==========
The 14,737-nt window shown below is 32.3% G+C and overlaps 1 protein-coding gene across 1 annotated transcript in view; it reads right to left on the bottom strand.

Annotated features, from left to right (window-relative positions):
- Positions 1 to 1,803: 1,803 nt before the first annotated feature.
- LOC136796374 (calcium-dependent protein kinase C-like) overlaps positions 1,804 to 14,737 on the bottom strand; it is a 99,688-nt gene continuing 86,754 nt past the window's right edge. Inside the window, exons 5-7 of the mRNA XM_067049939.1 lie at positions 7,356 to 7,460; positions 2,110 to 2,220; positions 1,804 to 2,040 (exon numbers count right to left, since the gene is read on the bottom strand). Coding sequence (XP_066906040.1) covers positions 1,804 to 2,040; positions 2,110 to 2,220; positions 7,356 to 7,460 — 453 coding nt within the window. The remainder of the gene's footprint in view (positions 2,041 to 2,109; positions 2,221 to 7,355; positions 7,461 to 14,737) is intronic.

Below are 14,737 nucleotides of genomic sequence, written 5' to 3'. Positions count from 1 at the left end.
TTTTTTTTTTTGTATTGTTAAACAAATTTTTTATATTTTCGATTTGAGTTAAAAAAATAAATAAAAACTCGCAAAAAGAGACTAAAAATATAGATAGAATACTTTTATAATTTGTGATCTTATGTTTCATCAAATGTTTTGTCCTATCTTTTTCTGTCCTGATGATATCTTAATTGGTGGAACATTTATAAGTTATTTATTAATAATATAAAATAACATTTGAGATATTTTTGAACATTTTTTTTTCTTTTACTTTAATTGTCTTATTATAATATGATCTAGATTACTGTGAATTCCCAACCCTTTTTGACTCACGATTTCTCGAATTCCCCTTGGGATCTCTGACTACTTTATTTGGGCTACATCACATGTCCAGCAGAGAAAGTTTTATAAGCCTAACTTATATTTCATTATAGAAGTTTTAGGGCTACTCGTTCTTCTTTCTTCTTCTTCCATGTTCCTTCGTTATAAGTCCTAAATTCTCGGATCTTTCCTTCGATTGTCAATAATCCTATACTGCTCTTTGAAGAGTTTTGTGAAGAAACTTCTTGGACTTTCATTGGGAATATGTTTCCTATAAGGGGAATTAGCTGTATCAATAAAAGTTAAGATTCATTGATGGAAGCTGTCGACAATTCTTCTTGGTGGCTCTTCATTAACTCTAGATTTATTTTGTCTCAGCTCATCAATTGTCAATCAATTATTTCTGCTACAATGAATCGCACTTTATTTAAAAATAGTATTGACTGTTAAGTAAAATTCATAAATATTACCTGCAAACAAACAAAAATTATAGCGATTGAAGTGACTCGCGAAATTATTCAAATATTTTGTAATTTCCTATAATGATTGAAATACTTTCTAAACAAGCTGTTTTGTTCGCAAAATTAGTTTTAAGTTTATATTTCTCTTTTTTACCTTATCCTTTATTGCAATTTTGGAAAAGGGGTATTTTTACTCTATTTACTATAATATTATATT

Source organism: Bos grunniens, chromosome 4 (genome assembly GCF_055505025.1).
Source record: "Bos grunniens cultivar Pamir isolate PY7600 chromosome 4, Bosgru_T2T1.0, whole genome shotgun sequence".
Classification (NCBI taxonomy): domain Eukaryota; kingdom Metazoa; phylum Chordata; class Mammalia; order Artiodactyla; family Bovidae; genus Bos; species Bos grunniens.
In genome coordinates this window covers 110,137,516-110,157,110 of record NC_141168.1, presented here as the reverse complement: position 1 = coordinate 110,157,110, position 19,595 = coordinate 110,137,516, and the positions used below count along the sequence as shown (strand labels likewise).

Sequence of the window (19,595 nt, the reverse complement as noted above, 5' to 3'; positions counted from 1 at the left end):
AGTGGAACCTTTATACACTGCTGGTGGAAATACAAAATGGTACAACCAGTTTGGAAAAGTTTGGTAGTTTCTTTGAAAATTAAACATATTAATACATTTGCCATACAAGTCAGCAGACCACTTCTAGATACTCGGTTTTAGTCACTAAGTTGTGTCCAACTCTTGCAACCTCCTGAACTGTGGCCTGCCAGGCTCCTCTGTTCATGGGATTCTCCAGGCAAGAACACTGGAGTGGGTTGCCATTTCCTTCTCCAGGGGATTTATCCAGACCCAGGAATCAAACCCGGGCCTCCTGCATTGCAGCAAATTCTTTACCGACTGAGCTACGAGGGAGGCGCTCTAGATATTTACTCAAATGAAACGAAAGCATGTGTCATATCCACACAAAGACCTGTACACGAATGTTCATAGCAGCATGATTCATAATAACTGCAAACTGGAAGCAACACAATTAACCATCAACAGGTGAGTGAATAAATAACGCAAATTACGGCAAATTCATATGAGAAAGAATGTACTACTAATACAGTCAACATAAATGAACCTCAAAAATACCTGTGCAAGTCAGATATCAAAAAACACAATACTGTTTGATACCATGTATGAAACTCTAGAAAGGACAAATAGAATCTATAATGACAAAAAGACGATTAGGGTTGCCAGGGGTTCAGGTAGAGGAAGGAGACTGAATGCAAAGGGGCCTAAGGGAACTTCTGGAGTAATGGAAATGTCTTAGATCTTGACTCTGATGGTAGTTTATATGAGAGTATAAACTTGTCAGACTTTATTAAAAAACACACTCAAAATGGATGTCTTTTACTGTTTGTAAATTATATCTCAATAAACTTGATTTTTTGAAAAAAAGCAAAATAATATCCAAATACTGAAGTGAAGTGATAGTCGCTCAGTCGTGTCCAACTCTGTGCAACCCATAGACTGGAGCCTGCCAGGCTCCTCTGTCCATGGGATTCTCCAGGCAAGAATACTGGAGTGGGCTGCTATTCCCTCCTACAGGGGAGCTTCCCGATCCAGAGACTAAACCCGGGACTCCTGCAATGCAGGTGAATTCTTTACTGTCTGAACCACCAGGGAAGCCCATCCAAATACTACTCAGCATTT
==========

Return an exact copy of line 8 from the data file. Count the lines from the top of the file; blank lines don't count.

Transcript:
Source record: "Bos grunniens cultivar Pamir isolate PY7600 chromosome 4, Bosgru_T2T1.0, whole genome shotgun sequence".